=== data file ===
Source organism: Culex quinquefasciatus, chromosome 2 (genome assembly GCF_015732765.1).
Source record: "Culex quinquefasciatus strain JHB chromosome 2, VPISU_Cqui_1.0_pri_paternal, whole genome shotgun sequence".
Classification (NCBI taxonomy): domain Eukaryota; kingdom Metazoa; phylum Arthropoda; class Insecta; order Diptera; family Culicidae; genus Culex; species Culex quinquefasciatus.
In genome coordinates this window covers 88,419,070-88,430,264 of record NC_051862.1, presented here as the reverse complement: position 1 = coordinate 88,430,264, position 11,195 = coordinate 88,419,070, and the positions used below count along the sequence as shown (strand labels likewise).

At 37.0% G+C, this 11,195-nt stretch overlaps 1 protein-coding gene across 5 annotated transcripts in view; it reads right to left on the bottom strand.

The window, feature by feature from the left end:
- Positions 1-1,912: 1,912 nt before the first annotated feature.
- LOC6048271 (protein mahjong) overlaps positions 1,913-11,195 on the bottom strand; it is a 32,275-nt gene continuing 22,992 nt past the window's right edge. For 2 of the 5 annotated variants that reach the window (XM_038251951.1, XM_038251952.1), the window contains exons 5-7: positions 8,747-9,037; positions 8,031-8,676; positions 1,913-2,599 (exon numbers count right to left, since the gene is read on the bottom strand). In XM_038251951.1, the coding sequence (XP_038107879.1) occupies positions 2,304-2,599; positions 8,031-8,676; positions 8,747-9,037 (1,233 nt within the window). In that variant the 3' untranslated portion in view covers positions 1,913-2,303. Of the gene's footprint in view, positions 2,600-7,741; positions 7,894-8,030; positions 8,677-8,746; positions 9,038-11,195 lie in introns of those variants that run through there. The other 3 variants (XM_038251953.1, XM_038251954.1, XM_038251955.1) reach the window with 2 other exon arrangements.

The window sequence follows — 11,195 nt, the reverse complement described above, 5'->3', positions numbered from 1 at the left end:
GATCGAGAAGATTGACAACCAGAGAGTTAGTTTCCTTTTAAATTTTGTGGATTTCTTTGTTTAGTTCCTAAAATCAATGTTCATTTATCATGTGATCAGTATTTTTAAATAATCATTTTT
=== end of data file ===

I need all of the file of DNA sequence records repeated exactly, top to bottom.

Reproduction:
Source organism: Culex quinquefasciatus, chromosome 2 (genome assembly GCF_015732765.1).
Source record: "Culex quinquefasciatus strain JHB chromosome 2, VPISU_Cqui_1.0_pri_paternal, whole genome shotgun sequence".
Classification (NCBI taxonomy): domain Eukaryota; kingdom Metazoa; phylum Arthropoda; class Insecta; order Diptera; family Culicidae; genus Culex; species Culex quinquefasciatus.
In genome coordinates this window covers 88,419,070-88,430,264 of record NC_051862.1, presented here as the reverse complement: position 1 = coordinate 88,430,264, position 11,195 = coordinate 88,419,070, and the positions used below count along the sequence as shown (strand labels likewise).

At 37.0% G+C, this 11,195-nt stretch overlaps 1 protein-coding gene across 5 annotated transcripts in view; it reads right to left on the bottom strand.

The window, feature by feature from the left end:
- Positions 1-1,912: 1,912 nt before the first annotated feature.
- LOC6048271 (protein mahjong) overlaps positions 1,913-11,195 on the bottom strand; it is a 32,275-nt gene continuing 22,992 nt past the window's right edge. For 2 of the 5 annotated variants that reach the window (XM_038251951.1, XM_038251952.1), the window contains exons 5-7: positions 8,747-9,037; positions 8,031-8,676; positions 1,913-2,599 (exon numbers count right to left, since the gene is read on the bottom strand). In XM_038251951.1, the coding sequence (XP_038107879.1) occupies positions 2,304-2,599; positions 8,031-8,676; positions 8,747-9,037 (1,233 nt within the window). In that variant the 3' untranslated portion in view covers positions 1,913-2,303. Of the gene's footprint in view, positions 2,600-7,741; positions 7,894-8,030; positions 8,677-8,746; positions 9,038-11,195 lie in introns of those variants that run through there. The other 3 variants (XM_038251953.1, XM_038251954.1, XM_038251955.1) reach the window with 2 other exon arrangements.

The window sequence follows — 11,195 nt, the reverse complement described above, 5'->3', positions numbered from 1 at the left end:
GATCGAGAAGATTGACAACCAGAGAGTTAGTTTCCTTTTAAATTTTGTGGATTTCTTTGTTTAGTTCCTAAAATCAATGTTCATTTATCATGTGATCAGTATTTTTAAATAATCATTTTT